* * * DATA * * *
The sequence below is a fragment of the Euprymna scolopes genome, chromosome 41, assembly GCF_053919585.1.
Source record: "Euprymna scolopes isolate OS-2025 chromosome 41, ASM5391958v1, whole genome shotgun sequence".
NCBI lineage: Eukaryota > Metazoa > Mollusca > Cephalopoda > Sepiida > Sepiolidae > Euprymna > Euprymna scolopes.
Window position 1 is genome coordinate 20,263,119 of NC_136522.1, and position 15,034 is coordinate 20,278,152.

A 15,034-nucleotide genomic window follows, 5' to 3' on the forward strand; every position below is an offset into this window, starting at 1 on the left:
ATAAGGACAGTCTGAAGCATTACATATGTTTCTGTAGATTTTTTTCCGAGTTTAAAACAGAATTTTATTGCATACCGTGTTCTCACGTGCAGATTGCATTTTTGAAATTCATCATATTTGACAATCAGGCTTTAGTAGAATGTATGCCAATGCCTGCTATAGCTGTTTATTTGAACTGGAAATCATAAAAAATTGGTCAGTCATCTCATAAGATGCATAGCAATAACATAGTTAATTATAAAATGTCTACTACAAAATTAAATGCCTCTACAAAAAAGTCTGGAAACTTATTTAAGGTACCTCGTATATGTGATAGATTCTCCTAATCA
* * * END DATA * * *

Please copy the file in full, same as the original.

The sequence below is a fragment of the Euprymna scolopes genome, chromosome 41, assembly GCF_053919585.1.
Source record: "Euprymna scolopes isolate OS-2025 chromosome 41, ASM5391958v1, whole genome shotgun sequence".
NCBI lineage: Eukaryota > Metazoa > Mollusca > Cephalopoda > Sepiida > Sepiolidae > Euprymna > Euprymna scolopes.
Window position 1 is genome coordinate 20,263,119 of NC_136522.1, and position 15,034 is coordinate 20,278,152.

A 15,034-nucleotide genomic window follows, 5' to 3' on the forward strand; every position below is an offset into this window, starting at 1 on the left:
ATAAGGACAGTCTGAAGCATTACATATGTTTCTGTAGATTTTTTTCCGAGTTTAAAACAGAATTTTATTGCATACCGTGTTCTCACGTGCAGATTGCATTTTTGAAATTCATCATATTTGACAATCAGGCTTTAGTAGAATGTATGCCAATGCCTGCTATAGCTGTTTATTTGAACTGGAAATCATAAAAAATTGGTCAGTCATCTCATAAGATGCATAGCAATAACATAGTTAATTATAAAATGTCTACTACAAAATTAAATGCCTCTACAAAAAAGTCTGGAAACTTATTTAAGGTACCTCGTATATGTGATAGATTCTCCTAATCA